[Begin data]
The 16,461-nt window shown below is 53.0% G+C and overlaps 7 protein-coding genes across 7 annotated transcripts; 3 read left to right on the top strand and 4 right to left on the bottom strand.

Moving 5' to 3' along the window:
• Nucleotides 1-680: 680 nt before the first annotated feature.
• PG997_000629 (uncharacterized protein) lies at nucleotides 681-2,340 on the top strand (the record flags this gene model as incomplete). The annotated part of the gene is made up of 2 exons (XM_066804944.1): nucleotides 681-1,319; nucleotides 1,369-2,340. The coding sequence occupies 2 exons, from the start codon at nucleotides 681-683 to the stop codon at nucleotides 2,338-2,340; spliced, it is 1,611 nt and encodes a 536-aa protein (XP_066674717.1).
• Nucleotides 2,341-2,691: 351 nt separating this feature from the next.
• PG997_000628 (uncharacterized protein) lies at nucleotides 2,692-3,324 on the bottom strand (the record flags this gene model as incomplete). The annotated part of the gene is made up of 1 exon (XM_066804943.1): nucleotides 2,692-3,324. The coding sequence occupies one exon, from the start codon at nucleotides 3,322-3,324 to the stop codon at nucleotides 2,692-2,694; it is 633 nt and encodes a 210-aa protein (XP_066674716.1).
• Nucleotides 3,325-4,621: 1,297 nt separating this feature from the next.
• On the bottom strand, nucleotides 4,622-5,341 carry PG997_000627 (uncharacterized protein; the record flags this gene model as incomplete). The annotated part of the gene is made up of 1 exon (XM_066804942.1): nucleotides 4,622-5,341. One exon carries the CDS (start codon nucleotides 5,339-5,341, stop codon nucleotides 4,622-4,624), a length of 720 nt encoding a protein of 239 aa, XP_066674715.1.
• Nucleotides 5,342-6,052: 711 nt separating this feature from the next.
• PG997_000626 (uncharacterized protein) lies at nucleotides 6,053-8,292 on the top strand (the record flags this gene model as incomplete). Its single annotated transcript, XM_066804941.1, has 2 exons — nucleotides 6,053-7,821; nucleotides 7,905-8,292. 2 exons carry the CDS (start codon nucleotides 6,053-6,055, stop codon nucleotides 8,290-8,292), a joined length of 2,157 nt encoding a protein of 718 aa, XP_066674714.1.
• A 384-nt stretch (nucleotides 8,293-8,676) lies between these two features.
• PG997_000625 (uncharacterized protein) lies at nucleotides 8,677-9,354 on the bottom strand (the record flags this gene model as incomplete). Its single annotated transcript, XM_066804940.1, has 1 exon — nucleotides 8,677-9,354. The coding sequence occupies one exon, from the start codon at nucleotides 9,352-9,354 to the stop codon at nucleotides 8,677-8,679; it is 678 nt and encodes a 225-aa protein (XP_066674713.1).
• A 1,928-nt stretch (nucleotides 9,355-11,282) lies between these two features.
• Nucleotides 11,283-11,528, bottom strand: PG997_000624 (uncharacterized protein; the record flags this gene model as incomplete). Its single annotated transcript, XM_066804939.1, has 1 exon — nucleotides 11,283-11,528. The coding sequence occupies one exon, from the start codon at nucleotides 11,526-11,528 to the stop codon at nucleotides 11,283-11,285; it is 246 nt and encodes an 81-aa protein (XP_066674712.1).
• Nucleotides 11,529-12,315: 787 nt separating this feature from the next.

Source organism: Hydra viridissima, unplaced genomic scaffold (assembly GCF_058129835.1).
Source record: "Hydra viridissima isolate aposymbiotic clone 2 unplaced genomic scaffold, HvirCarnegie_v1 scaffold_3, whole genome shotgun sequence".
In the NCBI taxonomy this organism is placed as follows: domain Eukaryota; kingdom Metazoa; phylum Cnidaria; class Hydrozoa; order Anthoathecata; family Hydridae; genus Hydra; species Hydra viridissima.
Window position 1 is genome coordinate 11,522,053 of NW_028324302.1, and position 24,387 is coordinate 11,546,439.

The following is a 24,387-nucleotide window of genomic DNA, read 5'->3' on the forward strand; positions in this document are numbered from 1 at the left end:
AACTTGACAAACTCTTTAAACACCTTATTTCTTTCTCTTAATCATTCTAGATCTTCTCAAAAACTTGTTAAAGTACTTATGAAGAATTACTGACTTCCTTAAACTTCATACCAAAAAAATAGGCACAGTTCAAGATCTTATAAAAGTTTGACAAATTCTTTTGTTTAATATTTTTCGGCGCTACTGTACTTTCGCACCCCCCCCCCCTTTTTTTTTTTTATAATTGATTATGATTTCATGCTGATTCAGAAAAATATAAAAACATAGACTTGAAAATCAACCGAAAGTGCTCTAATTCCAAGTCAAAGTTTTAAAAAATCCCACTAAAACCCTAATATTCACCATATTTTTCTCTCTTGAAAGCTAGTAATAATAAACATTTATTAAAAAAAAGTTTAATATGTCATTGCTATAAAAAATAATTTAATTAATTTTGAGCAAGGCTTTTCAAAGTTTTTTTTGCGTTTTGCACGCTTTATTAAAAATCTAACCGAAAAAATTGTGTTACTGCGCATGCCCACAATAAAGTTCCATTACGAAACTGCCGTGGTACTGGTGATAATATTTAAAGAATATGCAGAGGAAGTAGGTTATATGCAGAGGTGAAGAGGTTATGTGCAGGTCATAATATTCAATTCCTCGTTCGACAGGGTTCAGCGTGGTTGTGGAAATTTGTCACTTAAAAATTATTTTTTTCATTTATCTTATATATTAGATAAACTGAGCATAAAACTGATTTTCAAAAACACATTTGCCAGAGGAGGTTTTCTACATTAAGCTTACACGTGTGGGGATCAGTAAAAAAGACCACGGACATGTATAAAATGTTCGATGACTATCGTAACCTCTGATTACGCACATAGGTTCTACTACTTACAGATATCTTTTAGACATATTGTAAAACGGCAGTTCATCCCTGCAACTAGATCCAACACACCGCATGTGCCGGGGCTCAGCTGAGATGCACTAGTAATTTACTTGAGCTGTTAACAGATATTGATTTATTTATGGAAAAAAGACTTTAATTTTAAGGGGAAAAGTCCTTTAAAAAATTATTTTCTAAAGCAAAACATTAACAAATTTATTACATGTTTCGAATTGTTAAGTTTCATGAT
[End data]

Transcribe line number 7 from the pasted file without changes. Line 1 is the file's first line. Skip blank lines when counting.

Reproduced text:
• Nucleotides 3,325-4,621: 1,297 nt separating this feature from the next.